The benefits of a Carbon Tax needs to have a direct correlation to reducing pollution in the eyes of the citizens. A monthly automatic Dividend check does not accomplish that objective.

We can use the Carbon Tax dividends as an incentive for individuals to reduce their individual carbon footprint. But without an environmental connection we risk having it become a blind entitlement.

Expand full comment

Thanks for an interesting article. For sometime I have thought that the funds from a carbon tax should primarily cover the costs of damage due to climate change rather than a dividend. I would include the fight and clean up due to fires in the west, damage from hurricanes and tornados in the south and mid west, loss of property on the cost line, etc. This idea has the feature that if your life style requires lots of carbon, you should financially cover the cost of the consequences.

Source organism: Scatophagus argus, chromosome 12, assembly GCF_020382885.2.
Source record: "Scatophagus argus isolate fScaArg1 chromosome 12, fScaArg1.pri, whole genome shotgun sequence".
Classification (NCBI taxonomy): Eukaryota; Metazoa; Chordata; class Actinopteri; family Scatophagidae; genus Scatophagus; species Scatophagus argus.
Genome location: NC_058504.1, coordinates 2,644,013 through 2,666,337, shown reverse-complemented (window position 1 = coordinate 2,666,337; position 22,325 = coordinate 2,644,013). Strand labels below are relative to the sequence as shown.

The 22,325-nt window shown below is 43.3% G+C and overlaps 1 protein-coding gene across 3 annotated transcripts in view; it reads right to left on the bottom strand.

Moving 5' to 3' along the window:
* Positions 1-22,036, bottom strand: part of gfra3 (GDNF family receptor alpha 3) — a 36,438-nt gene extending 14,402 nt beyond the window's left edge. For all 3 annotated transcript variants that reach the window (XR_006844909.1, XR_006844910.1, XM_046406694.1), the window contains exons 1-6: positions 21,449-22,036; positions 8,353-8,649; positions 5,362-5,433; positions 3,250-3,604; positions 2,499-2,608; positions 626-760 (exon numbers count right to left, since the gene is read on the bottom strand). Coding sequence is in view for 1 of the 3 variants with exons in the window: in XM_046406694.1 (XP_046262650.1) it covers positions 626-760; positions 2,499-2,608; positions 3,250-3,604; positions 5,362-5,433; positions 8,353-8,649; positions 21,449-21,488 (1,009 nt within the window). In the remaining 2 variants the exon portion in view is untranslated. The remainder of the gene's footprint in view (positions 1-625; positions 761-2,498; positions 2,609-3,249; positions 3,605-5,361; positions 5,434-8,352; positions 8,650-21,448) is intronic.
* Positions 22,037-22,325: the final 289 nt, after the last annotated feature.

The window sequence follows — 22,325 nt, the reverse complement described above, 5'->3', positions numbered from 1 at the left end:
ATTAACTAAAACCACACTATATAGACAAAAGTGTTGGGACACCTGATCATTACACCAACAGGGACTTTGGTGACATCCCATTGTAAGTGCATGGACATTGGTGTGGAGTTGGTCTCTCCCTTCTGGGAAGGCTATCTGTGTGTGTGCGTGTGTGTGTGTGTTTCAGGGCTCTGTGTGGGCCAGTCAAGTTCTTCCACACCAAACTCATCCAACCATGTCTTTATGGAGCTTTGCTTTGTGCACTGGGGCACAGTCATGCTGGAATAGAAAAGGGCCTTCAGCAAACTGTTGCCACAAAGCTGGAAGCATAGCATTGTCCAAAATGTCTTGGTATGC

This article throws water on this idea. If people cannot see an advantage to a dividend, then to expert a positive response to a willingness to help others who have suffered from climate change is expecting way too much (too socialist I presume).

Expand full comment

Can we assume that an eventual reduction trend in fossil fuel use is going to tigger inflationary increases in fossil fuel cost/ services to consumers from producers & suppliers? Like utility companies imposing fees on solar homes to compensate for less utility company power being consumed = fewer customers paying “full price” for grid connection/ reliability. Waiting to see how this plays out politically in CA right now. In time, could “inverted tax” effects like this become a much bigger negative perception political issue for consumers than a nominal carbon tax? Any ideas about a time-line on this…….2030……2040?

Expand full comment